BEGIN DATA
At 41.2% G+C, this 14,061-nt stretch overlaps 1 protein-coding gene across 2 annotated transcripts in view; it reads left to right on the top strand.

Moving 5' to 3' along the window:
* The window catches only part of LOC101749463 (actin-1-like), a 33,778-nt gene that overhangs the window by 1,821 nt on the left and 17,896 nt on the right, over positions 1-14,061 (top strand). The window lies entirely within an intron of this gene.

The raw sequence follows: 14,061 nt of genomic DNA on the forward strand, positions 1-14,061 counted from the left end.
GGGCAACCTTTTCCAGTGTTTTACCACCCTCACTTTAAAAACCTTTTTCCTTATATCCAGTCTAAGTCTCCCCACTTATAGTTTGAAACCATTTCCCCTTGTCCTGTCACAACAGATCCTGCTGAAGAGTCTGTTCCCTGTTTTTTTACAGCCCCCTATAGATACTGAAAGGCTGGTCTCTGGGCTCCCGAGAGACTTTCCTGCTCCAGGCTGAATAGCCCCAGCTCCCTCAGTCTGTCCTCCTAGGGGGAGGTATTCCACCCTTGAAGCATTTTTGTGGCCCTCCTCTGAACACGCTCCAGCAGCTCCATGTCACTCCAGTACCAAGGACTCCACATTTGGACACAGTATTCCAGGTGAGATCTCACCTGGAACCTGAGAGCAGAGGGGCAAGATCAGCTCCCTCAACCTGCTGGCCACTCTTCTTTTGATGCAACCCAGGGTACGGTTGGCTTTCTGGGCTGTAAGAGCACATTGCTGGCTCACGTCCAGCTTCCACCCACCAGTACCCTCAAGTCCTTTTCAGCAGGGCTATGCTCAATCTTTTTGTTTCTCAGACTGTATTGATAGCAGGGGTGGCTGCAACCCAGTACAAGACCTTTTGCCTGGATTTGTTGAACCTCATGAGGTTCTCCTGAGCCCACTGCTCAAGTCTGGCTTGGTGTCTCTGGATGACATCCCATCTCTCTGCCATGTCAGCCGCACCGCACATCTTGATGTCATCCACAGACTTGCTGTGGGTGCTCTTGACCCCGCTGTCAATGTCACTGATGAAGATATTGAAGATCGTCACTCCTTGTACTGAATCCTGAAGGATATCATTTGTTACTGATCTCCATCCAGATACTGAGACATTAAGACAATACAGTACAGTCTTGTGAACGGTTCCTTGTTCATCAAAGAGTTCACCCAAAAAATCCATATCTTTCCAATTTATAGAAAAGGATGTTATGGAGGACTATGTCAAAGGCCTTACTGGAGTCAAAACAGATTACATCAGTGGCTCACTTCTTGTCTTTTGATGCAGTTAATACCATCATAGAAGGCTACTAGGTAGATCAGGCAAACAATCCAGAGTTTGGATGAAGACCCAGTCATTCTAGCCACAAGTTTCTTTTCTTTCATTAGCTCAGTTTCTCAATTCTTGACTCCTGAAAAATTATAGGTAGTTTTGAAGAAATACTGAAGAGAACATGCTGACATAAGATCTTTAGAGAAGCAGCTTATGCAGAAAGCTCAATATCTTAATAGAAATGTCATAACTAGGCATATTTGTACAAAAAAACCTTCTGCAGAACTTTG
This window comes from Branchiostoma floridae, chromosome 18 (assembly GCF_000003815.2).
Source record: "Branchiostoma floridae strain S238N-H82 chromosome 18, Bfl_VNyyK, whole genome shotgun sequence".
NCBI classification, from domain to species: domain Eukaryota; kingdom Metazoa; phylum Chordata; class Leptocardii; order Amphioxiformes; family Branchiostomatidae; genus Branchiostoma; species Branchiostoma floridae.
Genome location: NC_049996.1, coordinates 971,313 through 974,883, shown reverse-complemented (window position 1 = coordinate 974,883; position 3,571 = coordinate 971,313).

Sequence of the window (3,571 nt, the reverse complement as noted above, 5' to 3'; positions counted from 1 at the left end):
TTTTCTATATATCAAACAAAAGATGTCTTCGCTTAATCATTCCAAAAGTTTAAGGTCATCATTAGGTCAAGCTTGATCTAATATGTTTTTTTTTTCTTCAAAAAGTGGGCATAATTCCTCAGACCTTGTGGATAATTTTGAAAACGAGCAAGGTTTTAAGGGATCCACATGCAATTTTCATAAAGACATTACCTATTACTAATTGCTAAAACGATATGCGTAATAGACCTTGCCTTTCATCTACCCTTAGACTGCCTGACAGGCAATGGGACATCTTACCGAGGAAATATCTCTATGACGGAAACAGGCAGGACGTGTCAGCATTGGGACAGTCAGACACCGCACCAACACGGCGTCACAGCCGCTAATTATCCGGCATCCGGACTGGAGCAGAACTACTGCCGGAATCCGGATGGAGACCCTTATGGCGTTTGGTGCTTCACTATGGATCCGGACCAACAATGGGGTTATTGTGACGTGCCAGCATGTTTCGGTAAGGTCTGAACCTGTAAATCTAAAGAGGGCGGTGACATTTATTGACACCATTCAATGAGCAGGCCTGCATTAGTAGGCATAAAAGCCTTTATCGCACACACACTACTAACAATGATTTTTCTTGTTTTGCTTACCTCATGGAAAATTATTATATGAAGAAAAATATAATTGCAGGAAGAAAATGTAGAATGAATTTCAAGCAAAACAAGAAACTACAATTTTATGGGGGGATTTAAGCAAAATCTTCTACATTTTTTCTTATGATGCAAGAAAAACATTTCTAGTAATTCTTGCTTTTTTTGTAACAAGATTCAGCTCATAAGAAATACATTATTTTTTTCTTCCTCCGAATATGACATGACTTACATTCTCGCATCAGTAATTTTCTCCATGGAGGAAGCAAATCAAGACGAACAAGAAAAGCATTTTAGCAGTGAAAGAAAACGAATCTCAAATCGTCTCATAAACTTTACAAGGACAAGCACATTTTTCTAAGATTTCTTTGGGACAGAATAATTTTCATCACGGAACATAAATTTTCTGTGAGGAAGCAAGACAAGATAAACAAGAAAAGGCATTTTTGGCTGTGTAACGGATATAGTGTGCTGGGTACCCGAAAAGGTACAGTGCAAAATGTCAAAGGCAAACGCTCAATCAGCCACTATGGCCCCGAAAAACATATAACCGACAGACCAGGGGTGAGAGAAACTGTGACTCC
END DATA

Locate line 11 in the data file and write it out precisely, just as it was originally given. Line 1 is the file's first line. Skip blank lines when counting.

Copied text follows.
TTTTCTATATATCAAACAAAAGATGTCTTCGCTTAATCATTCCAAAAGTTTAAGGTCATCATTAGGTCAAGCTTGATCTAATATGTTTTTTTTTTCTTCAAAAAGTGGGCATAATTCCTCAGACCTTGTGGATAATTTTGAAAACGAGCAAGGTTTTAAGGGATCCACATGCAATTTTCATAAAGACATTACCTATTACTAATTGCTAAAACGATATGCGTAATAGACCTTGCCTTTCATCTACCCTTAGACTGCCTGACAGGCAATGGGACATCTTACCGAGGAAATATCTCTATGACGGAAACAGGCAGGACGTGTCAGCATTGGGACAGTCAGACACCGCACCAACACGGCGTCACAGCCGCTAATTATCCGGCATCCGGACTGGAGCAGAACTACTGCCGGAATCCGGATGGAGACCCTTATGGCGTTTGGTGCTTCACTATGGATCCGGACCAACAATGGGGTTATTGTGACGTGCCAGCATGTTTCGGTAAGGTCTGAACCTGTAAATCTAAAGAGGGCGGTGACATTTATTGACACCATTCAATGAGCAGGCCTGCATTAGTAGGCATAAAAGCCTTTATCGCACACACACTACTAACAATGATTTTTCTTGTTTTGCTTACCTCATGGAAAATTATTATATGAAGAAAAATATAATTGCAGGAAGAAAATGTAGAATGAATTTCAAGCAAAACAAGAAACTACAATTTTATGGGGGGATTTAAGCAAAATCTTCTACATTTTTTCTTATGATGCAAGAAAAACATTTCTAGTAATTCTTGCTTTTTTTGTAACAAGATTCAGCTCATAAGAAATACATTATTTTTTTCTTCCTCCGAATATGACATGACTTACATTCTCGCATCAGTAATTTTCTCCATGGAGGAAGCAAATCAAGACGAACAAGAAAAGCATTTTAGCAGTGAAAGAAAACGAATCTCAAATCGTCTCATAAACTTTACAAGGACAAGCACATTTTTCTAAGATTTCTTTGGGACAGAATAATTTTCATCACGGAACATAAATTTTCTGTGAGGAAGCAAGACAAGATAAACAAGAAAAGGCATTTTTGGCTGTGTAACGGATATAGTGTGCTGGGTACCCGAAAAGGTACAGTGCAAAATGTCAAAGGCAAACGCTCAATCAGCCACTATGGCCCCGAAAAACATATAACCGACAGACCAGGGGTGAGAGAAACTGTGACTCC